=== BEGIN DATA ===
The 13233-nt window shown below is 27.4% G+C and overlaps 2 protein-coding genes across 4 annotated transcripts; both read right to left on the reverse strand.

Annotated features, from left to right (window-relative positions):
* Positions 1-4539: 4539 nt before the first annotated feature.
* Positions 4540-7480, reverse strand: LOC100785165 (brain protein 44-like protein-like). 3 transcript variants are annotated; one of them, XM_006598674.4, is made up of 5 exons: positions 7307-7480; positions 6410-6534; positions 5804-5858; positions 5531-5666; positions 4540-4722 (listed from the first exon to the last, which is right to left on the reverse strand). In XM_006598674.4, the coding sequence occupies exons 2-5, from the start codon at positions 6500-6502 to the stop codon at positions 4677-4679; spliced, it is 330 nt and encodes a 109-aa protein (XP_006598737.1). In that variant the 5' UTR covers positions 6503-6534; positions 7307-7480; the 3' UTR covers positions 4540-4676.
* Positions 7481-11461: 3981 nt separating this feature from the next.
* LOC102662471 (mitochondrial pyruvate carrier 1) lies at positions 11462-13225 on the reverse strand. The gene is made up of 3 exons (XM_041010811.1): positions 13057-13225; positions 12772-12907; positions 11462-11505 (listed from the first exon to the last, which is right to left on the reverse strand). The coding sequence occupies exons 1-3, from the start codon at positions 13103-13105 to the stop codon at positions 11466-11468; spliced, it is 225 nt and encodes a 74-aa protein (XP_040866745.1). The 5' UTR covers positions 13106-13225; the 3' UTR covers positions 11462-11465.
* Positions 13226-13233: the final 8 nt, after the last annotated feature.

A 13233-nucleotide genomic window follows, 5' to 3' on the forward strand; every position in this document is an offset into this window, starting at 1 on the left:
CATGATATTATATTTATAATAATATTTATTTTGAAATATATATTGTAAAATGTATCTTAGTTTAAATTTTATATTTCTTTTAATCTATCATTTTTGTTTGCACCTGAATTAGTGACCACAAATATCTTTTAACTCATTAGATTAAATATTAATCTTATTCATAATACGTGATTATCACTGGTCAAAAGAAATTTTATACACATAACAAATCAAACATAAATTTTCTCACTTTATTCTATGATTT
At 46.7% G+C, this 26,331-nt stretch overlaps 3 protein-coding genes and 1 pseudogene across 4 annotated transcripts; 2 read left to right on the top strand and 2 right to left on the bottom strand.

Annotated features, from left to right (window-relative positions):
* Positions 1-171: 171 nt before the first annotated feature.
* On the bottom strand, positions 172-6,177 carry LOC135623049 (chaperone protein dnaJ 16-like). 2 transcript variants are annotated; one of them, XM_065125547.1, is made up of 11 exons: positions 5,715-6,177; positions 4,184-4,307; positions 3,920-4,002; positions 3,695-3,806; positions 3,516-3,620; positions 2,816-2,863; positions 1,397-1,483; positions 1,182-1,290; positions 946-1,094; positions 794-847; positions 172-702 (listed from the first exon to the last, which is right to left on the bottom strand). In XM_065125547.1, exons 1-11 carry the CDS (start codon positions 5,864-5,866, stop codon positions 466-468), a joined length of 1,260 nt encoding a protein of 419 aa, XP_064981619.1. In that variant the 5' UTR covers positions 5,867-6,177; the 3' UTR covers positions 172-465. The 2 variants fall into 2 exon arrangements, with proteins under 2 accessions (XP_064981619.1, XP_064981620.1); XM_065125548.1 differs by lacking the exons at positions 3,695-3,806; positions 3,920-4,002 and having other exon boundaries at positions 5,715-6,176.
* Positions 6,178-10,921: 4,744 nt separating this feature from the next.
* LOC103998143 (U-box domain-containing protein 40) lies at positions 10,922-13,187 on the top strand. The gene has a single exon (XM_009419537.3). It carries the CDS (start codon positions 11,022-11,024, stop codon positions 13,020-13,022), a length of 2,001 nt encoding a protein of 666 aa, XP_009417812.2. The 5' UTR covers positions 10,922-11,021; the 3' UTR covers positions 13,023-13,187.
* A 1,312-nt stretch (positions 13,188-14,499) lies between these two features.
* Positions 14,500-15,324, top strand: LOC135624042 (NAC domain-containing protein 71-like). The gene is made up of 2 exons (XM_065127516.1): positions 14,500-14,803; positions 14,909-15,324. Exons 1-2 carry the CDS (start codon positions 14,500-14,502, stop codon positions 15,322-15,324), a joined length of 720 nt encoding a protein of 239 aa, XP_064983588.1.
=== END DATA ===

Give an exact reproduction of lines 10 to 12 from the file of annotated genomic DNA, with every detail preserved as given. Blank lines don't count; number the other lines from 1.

At 46.7% G+C, this 26,331-nt stretch overlaps 3 protein-coding genes and 1 pseudogene across 4 annotated transcripts; 2 read left to right on the top strand and 2 right to left on the bottom strand.

Annotated features, from left to right (window-relative positions):
* Positions 1-171: 171 nt before the first annotated feature.